Leah Tharin on strategy, leadership, and impact over certificates
Product State Q&A
EC: As companies triple down on sending the right signals to the market, how important is it to be share a compelling product strategy - and what is critical to getting it right?
LT: Any strategy, not only for product, is essentially a communication tool to align people. It is to make sure that we’re running in the same direction. Many teams are great at running fast nowadays but making sure they all are aligned (efficiently) is becoming increasingly difficult.
Critical things to get right:
Any strategy or vision has to be simple. It is a thing that is retold often. The more complexity you introduce the less likely you will reach the same impact every time.
Focusing on meaningful customer outcomes — instead of feature deliveries — lays the foundational work for teams to be incentivized the same way:
On customer success outcomes, rather than feature delivery.
If we rally around a customer outcome or problem, it gives us the freedom to pivot in the feature in case we learn something new.
There is less of a chance of siloed responsibilities. Instead of sales vs marketing vs product, we should have a strategy to emphasize collaboration between the three.
As economic pressure increases we typically see a rush in safer, more optimization bets. That usually translates into strategies that aim for retention or cost saving measures to drive ROIC (return of invested capital).
However, any company in a commoditized segment that competes with product-led growth companies may be forced to do the transition themselves to product-led growth as a distribution channel. The CAC for PLG is unbeatable: The times where you could ‘afford’ not having PLG is over in certain markets.
These companies do well to think long and hard about their distribution models. This means something different for different sizes of companies. For very small startups it might be the last moment to do the jump to product-led growth before it becomes difficult (and expensive) to transition away from a sales-led approach.
EC: With less margin for error, and reduced teams, how can product leaders consistently motivate their teams and influence stakeholders amidst much uncertainty?
LT: I believe firmly in 3 core principles:
Unconditional transparency. We expose each other to customers, context, data, and business metrics. Only if people understand the purpose of what they are doing their creativity can get a grip and product innovation. This gives understanding.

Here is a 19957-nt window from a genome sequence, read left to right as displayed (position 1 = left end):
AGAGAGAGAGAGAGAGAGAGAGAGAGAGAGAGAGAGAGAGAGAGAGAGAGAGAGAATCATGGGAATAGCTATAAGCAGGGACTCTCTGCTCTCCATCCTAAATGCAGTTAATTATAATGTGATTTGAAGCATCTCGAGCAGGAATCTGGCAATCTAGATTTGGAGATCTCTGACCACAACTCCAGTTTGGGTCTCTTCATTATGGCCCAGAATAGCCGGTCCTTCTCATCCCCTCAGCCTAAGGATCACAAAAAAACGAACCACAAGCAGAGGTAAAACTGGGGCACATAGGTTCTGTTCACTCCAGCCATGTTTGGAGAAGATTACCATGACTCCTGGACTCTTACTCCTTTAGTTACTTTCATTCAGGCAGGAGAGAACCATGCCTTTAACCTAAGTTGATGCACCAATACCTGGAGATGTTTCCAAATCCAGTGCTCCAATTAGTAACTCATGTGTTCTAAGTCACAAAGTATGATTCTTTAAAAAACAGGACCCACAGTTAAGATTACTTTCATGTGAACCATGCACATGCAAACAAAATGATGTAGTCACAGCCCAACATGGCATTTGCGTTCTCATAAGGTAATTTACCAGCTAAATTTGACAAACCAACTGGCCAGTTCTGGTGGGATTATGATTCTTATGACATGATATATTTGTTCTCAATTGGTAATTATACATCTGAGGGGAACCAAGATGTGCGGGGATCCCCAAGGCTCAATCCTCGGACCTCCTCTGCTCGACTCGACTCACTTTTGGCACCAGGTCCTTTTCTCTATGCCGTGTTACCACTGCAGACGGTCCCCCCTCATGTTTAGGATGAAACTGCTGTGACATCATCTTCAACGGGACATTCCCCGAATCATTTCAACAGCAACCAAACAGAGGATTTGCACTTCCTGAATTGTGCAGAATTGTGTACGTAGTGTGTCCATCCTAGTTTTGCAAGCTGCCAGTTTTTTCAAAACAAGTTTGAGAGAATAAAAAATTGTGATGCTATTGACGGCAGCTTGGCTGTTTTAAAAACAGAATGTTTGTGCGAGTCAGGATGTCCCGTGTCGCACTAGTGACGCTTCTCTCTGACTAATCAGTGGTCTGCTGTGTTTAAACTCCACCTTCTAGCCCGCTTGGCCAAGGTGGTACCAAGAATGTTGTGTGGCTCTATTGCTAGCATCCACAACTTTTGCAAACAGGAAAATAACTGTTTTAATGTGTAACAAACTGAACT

Autonomy. We need to accept that our operational layer — the teams — probably better know what’s going on with the customers than we do. We might have a better bird’s eye view of the market but what the customer really wants, day-to-day, is with the teams. Especially if we empower them with information by being transparent. Let’s trust our stakeholders and become coaches instead of dictators that tell them to deliver.
Accountability. Software development is incredibly difficult, not just for the technical complexity but to deliver anything that has a meaningful impact. It’s normal that we fail with our predictions regularly. Therefore, honesty in progress and honest assessments are crucial. The goal is to learn, not succeed. It is very difficult to not succeed if you keep learning. Think about incentivizing learning rather than pure success. That (success) will follow inevitably.
In more practical terms when resources are scarce I prefer smaller overall team sizes, rather than having to downsize headcount uniformly and keep average team size. Smaller teams are easier to manage and are surprisingly more agile than bigger teams.
Product agility is — in a pressured market where we expect a recession — all the more important: PM’s tend to be able to focus on research and business opportunities the smaller teams are. There is less alignment friction and overall noise.
This is where product leaders can step in; team size is only one lever to free up time of teams for meaningful experimentation. It is a good incentive to go over processes, spot friction and maybe even get rid of obsolete baggage.
EC: To stand out in an increasingly competitive job market, what should PMs be considering and diving deeper into?
LT: T-Shaped profiles are great. It can box you in, so be careful before you box yourself in as a ‘payment expert PM.’ You might do that for a long time if you do. Looking outside of just product management skills can be very beneficial.
It helped me a great deal to branch out to marketing, sales, and business valuation as a product leader. Our roles become increasingly interdependent with other departments (especially sales & marketing) - developing an intimate understanding of what they deal with is a great asset.
Generally speaking, any experience related to ‘leadership’ is good for any product manager. What often is missed in how it can be achieved: you can gain leadership experience by simply coaching others for free, for example. If you’re doing a great job it will turn into a paid side gig, but more importantly, you gain applicable experience for your job. Exposing yourself to other people’s problems is the best balances check that you can possibly do. You learn quickly where your gaps are, this allows you to get a sense of the market and what you should learn next.
Whatever you choose to learn, make it visible. Don’t write ‘Studied 2 years topic X’ in your CV. Hiring managers care little about what you learned; they start to listen when you tell them what you achieved with that knowledge.
Someone with a strong growth mindset and proven track record in that regard almost always catches our attention:
Good managers don’t care whether you made mistakes, but what you made out of them.
‘Impact over certificates.’